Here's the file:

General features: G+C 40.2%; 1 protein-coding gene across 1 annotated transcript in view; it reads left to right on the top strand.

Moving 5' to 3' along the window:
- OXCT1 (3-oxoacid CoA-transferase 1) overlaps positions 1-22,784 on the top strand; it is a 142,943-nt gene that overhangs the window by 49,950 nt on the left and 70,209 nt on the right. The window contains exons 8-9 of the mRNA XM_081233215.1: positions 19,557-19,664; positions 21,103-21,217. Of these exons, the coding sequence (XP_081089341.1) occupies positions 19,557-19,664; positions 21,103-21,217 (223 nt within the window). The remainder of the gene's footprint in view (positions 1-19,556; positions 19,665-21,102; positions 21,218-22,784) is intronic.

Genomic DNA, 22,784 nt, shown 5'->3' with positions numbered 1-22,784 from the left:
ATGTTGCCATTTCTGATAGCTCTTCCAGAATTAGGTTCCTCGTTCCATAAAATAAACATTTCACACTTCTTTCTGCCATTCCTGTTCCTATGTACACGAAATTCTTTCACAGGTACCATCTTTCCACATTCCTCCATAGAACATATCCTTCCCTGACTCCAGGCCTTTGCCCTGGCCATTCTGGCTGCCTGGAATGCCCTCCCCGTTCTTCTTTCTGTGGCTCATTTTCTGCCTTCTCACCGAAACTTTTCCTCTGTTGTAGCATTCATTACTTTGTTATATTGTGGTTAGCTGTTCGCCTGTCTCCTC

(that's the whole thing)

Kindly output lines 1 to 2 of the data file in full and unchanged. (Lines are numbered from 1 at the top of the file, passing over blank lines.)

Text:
General features: G+C 40.2%; 1 protein-coding gene across 1 annotated transcript in view; it reads left to right on the top strand.

Moving 5' to 3' along the window: